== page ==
When the ancient Polynesians invented surfing, they often used a paddle to help them navigate. Fast-forward a few millennia, and Stand-Up Paddleboarding, or SUP, finds itself trendy again. Part of its increasing popularity is that standing upright allows surfers to spot waves more easily and thus catch more of them, multiplying the fun factor. Paddling back to the wave becomes less of a strain as well. The ability to cruise along on flat inland water, surveying the sights, is another advantage. Finally, its a good core workout. If youre sold on the idea, schedule an intro SUP lesson, free with board and paddle rental, and you may find yourself riding the waves like a Polynesian king.More
In the past 30 years, light artists have reimagined an art form that has always had the ability to turn the night sky, or a simple window, into luminescence. Last fall, the Yerba Buena Center for the Arts turned its southern glass wall into a parade of sound-sensing lights, Lightswarm, that changes with the movements of nearby people and things. Future Cities Lab, the San Francisco design company behind Lightswarm, has originated another notable light sculpture. Located by the YBCA's steps at 701 Mission, Murmur Wall will light up in arresting ways as it incorporates local trending search engine results and social media postings. Onlookers can offer their own contributions, which will feed into the Murmur Wall's data stream and light up the sculpture. What's trending in San Francisco? If you're walking by the YBCA, you can see firsthand — at least through light patterns that reflect the city's volatile internet habits.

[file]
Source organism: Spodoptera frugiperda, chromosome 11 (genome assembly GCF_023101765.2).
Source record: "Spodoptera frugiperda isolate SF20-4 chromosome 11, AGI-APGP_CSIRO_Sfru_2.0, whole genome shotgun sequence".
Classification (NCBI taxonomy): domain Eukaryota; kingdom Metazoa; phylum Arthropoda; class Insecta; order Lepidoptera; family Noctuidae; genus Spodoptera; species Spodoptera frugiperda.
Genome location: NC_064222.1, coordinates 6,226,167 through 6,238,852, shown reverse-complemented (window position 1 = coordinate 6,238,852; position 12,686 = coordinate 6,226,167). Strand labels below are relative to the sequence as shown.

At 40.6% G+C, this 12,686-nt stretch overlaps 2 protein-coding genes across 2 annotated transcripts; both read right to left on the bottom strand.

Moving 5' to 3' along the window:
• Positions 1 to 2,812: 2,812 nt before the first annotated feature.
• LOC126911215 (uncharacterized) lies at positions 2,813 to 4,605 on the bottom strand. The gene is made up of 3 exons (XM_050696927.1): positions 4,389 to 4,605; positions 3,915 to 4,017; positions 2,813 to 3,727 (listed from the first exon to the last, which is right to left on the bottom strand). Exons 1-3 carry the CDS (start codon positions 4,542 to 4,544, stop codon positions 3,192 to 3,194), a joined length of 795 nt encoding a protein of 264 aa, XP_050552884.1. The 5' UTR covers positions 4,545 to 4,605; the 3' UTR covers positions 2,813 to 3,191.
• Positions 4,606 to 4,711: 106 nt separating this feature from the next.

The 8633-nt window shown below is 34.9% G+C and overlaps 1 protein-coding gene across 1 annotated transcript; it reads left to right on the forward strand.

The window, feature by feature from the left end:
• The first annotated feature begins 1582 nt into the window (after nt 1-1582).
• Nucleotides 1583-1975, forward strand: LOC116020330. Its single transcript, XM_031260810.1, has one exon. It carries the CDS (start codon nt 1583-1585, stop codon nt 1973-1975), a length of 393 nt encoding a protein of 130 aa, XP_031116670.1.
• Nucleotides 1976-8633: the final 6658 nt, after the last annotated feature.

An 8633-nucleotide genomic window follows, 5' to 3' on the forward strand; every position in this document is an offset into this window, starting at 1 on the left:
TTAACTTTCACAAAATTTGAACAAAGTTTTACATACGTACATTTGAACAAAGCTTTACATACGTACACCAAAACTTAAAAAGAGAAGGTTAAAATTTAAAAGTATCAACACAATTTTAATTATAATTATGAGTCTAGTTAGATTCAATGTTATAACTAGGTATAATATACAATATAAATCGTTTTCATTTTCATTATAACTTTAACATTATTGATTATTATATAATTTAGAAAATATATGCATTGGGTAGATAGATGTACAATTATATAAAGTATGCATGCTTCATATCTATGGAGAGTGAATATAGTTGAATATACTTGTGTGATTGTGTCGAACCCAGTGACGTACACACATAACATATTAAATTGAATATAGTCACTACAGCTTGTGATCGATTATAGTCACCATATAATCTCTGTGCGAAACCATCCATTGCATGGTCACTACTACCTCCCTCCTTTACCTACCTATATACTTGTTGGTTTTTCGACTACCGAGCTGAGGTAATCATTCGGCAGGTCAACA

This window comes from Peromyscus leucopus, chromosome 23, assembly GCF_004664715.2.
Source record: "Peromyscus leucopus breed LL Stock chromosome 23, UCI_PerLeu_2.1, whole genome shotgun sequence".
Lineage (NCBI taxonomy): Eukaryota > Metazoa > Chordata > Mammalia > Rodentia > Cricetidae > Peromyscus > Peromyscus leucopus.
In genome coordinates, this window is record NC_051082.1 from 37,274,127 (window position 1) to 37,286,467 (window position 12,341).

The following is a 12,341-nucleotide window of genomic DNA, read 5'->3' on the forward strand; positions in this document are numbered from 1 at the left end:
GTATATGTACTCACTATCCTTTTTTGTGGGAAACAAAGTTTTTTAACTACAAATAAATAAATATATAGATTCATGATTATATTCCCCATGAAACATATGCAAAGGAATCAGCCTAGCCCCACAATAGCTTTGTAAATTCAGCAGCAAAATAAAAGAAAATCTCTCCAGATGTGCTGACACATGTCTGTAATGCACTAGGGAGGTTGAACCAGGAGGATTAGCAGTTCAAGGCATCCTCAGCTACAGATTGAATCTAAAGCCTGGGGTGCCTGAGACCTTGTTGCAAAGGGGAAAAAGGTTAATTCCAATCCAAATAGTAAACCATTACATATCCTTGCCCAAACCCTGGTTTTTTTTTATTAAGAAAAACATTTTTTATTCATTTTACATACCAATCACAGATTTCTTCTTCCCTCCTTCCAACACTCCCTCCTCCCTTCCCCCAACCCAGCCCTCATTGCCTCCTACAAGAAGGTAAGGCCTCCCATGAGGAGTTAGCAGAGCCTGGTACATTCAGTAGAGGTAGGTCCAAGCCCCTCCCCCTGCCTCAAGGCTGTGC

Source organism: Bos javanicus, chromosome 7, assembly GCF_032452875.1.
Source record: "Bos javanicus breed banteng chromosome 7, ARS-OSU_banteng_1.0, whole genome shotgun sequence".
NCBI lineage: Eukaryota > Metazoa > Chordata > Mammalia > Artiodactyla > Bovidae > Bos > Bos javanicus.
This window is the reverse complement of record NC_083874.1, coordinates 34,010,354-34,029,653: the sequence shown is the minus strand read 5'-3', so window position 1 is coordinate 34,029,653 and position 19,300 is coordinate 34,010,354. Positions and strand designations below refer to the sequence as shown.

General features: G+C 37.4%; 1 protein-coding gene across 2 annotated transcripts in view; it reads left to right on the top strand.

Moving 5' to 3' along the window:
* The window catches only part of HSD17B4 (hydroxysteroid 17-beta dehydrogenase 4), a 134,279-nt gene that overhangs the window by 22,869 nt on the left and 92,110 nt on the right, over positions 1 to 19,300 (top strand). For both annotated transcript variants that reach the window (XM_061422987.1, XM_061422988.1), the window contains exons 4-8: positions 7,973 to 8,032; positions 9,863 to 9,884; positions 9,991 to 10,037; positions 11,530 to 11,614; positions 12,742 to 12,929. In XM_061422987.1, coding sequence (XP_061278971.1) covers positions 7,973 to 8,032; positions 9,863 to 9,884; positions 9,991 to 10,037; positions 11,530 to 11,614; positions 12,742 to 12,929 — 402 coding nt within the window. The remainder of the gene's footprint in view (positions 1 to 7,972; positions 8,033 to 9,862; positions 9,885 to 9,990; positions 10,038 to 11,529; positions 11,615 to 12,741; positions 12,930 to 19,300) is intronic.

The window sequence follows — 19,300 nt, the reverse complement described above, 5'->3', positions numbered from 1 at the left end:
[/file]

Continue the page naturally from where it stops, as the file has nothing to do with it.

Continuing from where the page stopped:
Murmur Wall debuts Thursday at 6 p.m. and continues through May 31, 2017, at Yerba Buena Center for the Arts, 701 Mission St., S.F. Free; 415-978-2700 or ybca.org. More
The immortal moment came decades ago: a long-suffering fan already, at 8 years old, slumped against a rail at the ballpark for what could be the last time, defeated on the field and off of it, where the Giants were planning to possibly decamp from Candlestick Park to Florida.
Its been a little over a month since an 8.9 earthquake and the resulting tsunami devastated huge swaths of Japan. As residents of a similarly earthquake-prone region, we San Franciscans identify closely with the tragedy, and the outpouring of support from the Bay Area has been inspiring to say the least. Recognizing that Japans recovery work is far from done, the local art community is coming together for the one-weekend-only exhibition Bay Area Artists for Japan. A Mission District gallery is contributing the space for the show, and the list of 80-plus artists donating work to the benefit includes many exciting names like Richard Misrach, Nina Zurier, and Suzanne Husky. This is your chance to take home one of Youngsuk Suhs luminous photographs or an intricately sewn piece by Lauren Dicioccio and know that your purchase is doing a world of good. Every last cent of the art sold from the show goes straight to the Japanese Red Cross Society, which handed out emergency supplies right after the disaster and is continuing to build housing for those displaced by the tsunami. Celebrate the amazing spirit of the Japanese people and add some excellent pieces to your local art collection at the same time.
Thu., April 28, 8 p.m.; Fridays, Saturdays, 11 a.m.; Thursdays, 11 a.m. Starts: April 28. Continues through May 30, 2011
Sub Pop recording artists 'clipping.' brought their brand of noise-driven experimental hip hop to the closing night of 2016's San Francisco Electronic Music Fest this past Sunday. The packed Brava Theater hosted an initially seated crowd that ended the night jumping and dancing against the front of the stage. The trio performed a set focused on their recently released Sci-Fi Horror concept album, 'Splendor & Misery', then delved into their dancier and more aggressive back catalogue, and recent single 'Wriggle'.
Opening performances included local experimental electronic duo 'Tujurikkuja' and computer music artist 'Madalyn Merkey.'"